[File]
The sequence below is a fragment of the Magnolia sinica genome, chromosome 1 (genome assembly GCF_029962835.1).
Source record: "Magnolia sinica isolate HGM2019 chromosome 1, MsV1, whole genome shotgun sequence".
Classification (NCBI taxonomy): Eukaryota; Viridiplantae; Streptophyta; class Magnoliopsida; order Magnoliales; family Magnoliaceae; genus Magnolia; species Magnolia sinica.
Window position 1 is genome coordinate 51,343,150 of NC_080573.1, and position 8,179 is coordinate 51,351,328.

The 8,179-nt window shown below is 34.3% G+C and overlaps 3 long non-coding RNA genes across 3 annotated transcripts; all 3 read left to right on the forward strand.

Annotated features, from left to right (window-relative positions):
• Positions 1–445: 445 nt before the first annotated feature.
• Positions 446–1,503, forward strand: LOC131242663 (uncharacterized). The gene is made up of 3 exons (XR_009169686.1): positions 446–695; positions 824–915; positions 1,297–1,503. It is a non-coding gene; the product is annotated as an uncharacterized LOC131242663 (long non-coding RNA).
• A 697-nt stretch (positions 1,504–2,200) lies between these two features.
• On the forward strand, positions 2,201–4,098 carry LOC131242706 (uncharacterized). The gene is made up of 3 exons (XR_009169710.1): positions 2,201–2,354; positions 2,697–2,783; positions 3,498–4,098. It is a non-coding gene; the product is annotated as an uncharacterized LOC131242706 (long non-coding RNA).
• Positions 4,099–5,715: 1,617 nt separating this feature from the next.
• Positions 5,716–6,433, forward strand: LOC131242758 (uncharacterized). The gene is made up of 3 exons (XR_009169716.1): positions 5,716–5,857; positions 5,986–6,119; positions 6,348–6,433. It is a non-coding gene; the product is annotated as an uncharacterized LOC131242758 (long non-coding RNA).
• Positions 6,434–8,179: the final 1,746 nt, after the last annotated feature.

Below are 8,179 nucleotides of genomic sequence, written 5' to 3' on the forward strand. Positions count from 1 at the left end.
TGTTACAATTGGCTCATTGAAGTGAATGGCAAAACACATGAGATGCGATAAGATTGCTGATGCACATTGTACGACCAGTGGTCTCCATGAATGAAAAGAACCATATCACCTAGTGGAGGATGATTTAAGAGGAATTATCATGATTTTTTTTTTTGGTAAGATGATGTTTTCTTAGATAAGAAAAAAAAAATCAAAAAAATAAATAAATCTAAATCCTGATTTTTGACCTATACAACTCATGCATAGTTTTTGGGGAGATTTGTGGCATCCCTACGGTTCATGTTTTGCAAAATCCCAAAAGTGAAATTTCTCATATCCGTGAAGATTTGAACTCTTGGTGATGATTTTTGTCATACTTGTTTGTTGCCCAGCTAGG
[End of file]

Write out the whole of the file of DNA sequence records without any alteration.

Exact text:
The sequence below is a fragment of the Magnolia sinica genome, chromosome 1 (genome assembly GCF_029962835.1).
Source record: "Magnolia sinica isolate HGM2019 chromosome 1, MsV1, whole genome shotgun sequence".
Classification (NCBI taxonomy): Eukaryota; Viridiplantae; Streptophyta; class Magnoliopsida; order Magnoliales; family Magnoliaceae; genus Magnolia; species Magnolia sinica.
Window position 1 is genome coordinate 51,343,150 of NC_080573.1, and position 8,179 is coordinate 51,351,328.

The 8,179-nt window shown below is 34.3% G+C and overlaps 3 long non-coding RNA genes across 3 annotated transcripts; all 3 read left to right on the forward strand.

Annotated features, from left to right (window-relative positions):
• Positions 1–445: 445 nt before the first annotated feature.
• Positions 446–1,503, forward strand: LOC131242663 (uncharacterized). The gene is made up of 3 exons (XR_009169686.1): positions 446–695; positions 824–915; positions 1,297–1,503. It is a non-coding gene; the product is annotated as an uncharacterized LOC131242663 (long non-coding RNA).
• A 697-nt stretch (positions 1,504–2,200) lies between these two features.
• On the forward strand, positions 2,201–4,098 carry LOC131242706 (uncharacterized). The gene is made up of 3 exons (XR_009169710.1): positions 2,201–2,354; positions 2,697–2,783; positions 3,498–4,098. It is a non-coding gene; the product is annotated as an uncharacterized LOC131242706 (long non-coding RNA).
• Positions 4,099–5,715: 1,617 nt separating this feature from the next.
• Positions 5,716–6,433, forward strand: LOC131242758 (uncharacterized). The gene is made up of 3 exons (XR_009169716.1): positions 5,716–5,857; positions 5,986–6,119; positions 6,348–6,433. It is a non-coding gene; the product is annotated as an uncharacterized LOC131242758 (long non-coding RNA).
• Positions 6,434–8,179: the final 1,746 nt, after the last annotated feature.

Below are 8,179 nucleotides of genomic sequence, written 5' to 3' on the forward strand. Positions count from 1 at the left end.
TGTTACAATTGGCTCATTGAAGTGAATGGCAAAACACATGAGATGCGATAAGATTGCTGATGCACATTGTACGACCAGTGGTCTCCATGAATGAAAAGAACCATATCACCTAGTGGAGGATGATTTAAGAGGAATTATCATGATTTTTTTTTTTGGTAAGATGATGTTTTCTTAGATAAGAAAAAAAAAATCAAAAAAATAAATAAATCTAAATCCTGATTTTTGACCTATACAACTCATGCATAGTTTTTGGGGAGATTTGTGGCATCCCTACGGTTCATGTTTTGCAAAATCCCAAAAGTGAAATTTCTCATATCCGTGAAGATTTGAACTCTTGGTGATGATTTTTGTCATACTTGTTTGTTGCCCAGCTAGG